The Subaru Outback Is Good Now Just Like It Was in 2012

The Subaru Outback enjoys a large collection of brand loyal drivers who can’t get enough of this unusual vehicle. It is designed to suit a variety of driving needs. It has a reputation for being handy to drive, making it a good commuter vehicle. It’s rugged, making it a solid vehicle for families who crave outdoor adventures. It is a hardworking, reliable vehicle that retains a high resale value.

The best thing about the Subaru Outback is that Subaru consistently produces an outstanding product. It doesn’t matter if you’re looking at a used 2012 Outback or have your heart set on a 2020 or 2021 version, you’ll be very happy with the Outback.

The Subaru Outback in 2012

From the moment it hit the market, the 2012 Subaru Outback was touted as the perfect family vehicle. It was the ideal combination of affordability, reliability, and space that the average family needed for their daily commutes.

With 34.3 cu. ft. of interior space, passengers can ride around in comfort. When additional space was needed for transporting cargo or pets, all the driver had to do was lower the 60/40 split rear seats folded flat, creating 71.3 cu. ft. of cargo.

Special features such as a USB port, Bluetooth connectivity, and iPod compatibility made commutes pleasurable. Even if you in the market for a used car, the 2012 Outback is a great option.

People who drive used cars have found that the 2012 Subaru Outback is as sound a purchase now as it was nine years ago. U.S. News recently listed it as one of the top 15 used cars you can purchase. When you check out Consumer Reports, you will discover that it’s a reliable vehicle. The organization has awarded the vehicle three out of five stars for both reliability and customer satisfaction.

When Consumer Reports originally took the 2012 Outback out for a road test they basically described the vehicle as pleasant. It didn’t necessarily wow them, but they had no real complaints either. They noted that the vehicle handled routine and some rough driving easily, but that it lacked the power for extreme driving conditions.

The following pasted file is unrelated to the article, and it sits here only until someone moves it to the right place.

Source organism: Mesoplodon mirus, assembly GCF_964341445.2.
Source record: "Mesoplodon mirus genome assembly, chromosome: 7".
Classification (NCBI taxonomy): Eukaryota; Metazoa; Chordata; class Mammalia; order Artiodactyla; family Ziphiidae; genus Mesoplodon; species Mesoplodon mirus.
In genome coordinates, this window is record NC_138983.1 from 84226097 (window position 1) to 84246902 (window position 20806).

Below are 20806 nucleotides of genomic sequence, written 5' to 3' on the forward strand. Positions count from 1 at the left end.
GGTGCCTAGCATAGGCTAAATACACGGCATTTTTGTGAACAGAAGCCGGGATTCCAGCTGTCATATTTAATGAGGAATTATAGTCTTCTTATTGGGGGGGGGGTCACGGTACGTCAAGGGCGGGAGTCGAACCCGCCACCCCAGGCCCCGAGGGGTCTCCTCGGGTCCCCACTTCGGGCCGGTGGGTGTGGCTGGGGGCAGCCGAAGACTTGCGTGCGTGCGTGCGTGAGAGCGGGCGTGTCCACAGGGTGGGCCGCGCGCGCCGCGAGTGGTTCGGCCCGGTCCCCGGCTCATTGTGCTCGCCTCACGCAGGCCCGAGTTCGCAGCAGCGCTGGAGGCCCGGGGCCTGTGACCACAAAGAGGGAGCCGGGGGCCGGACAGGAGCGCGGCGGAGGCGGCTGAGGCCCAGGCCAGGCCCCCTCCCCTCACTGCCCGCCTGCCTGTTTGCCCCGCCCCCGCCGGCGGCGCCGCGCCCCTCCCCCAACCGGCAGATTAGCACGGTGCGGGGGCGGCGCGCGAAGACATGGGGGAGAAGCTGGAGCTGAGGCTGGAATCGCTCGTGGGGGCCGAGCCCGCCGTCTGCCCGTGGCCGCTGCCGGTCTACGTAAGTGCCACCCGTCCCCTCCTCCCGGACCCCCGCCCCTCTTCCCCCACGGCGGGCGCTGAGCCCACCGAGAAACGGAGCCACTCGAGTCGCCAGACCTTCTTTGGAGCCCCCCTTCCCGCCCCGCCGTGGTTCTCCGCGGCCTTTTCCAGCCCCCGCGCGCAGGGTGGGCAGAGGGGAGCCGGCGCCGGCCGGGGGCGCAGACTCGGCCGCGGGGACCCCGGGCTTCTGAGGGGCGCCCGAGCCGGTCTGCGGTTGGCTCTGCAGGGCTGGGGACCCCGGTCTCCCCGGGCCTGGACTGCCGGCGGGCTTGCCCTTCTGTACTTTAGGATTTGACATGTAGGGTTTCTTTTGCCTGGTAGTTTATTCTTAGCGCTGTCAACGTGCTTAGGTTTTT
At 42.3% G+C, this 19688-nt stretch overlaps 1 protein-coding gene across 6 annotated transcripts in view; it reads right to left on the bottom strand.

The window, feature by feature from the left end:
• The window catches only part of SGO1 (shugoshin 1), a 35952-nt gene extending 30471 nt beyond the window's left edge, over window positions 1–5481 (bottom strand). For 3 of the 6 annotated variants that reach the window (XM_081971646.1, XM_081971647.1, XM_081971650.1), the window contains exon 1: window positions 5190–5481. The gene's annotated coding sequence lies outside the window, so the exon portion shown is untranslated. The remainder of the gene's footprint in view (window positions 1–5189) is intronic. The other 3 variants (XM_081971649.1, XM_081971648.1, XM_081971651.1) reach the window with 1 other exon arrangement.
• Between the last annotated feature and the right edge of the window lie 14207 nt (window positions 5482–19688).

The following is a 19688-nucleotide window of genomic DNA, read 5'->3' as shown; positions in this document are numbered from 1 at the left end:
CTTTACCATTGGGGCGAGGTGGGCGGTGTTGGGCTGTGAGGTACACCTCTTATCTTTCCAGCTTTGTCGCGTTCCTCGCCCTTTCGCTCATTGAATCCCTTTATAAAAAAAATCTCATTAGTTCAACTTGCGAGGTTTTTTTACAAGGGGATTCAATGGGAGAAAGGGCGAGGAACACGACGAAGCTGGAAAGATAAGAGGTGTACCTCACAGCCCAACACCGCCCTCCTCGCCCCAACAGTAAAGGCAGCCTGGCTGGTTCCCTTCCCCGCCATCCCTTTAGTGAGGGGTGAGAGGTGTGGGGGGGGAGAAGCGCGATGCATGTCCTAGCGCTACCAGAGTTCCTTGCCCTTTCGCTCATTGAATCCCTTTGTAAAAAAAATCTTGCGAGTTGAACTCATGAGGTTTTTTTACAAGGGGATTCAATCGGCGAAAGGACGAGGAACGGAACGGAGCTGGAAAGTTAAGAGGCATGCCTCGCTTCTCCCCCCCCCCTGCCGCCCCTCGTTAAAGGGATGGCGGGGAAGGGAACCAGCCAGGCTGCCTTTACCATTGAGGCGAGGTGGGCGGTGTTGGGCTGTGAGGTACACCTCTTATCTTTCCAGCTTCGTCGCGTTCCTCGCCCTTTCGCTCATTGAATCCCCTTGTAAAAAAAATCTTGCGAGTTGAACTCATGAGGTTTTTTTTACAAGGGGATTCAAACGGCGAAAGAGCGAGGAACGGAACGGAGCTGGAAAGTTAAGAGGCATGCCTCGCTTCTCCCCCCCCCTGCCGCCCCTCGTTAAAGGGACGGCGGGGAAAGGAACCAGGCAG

The review also noted that while the Outback was responsive, its handling was a bit clunkier than expected, that it handled more like an SUV than a station wagon. They were pleased with how well the suspension handled rough driving conditions.

The condition of the 2012 Subaru Outback you’re considering plays a major role in both the vehicle’s purchase price and how happy you are with the purchase. Seek out cars that aren’t rusty, that come with detailed maintenance records, and that receive your mechanic’s nod of approval.

Subaru continues to deliver a great product

The tire on a Subaru Outback displayed at an auto show
The tire on a new Subaru Outback | Spencer Platt/Getty Images

RELATED: Look No Further Than the 2021 Subaru Outback for Your Next Midsize SUV

Subaru has not let up when it comes to making sure that the Outback is at the top of its game. The vehicle continues to be ideal for both drivers who want a reliable SUV to serve as their daily commuter and those who want a fun SUV that they can use for exciting outdoor adventures.

While the exterior hasn’t changed much, Subaru tweaked the design. Drivers noticed the improved chassis and suspension refinement as soon as they took the vehicle down a rough road.

“I’m not exaggerating,” Motor Trend features editor Christian Seabaugh reported after test-driving the 2020 Outback, “when I say that I literally didn’t feel the bumps on broken pavement,” 

One of the changes Subaru made to the 2020 Outback was subtle but also exactly the type of thing drivers adored. Subaru installed the same roof rack they’d previously used, but they added rubber bottoms to the foldable crossbars which reduced the odds of paint getting scratched when drivers attached skis, kayaks, and luggage to the rack.

Should you purchase a new 2021 Subaru Outback?

Since 2020 was a redesign year for the Subaru Outback and the vehicle was well-received no one expected Subaru to make many changes to the 2021 Outback.

According to Car and Driver, the few changes that were made involved installing a rear-seat passenger reminder system, adaptive headlights, and making sure that the passenger’s seatbelt warning system came standard on all models.

If you’re interested in parking a 2021 Subaru Outback in your garage, you have five different trim options to choose from. The price ranges $26,795.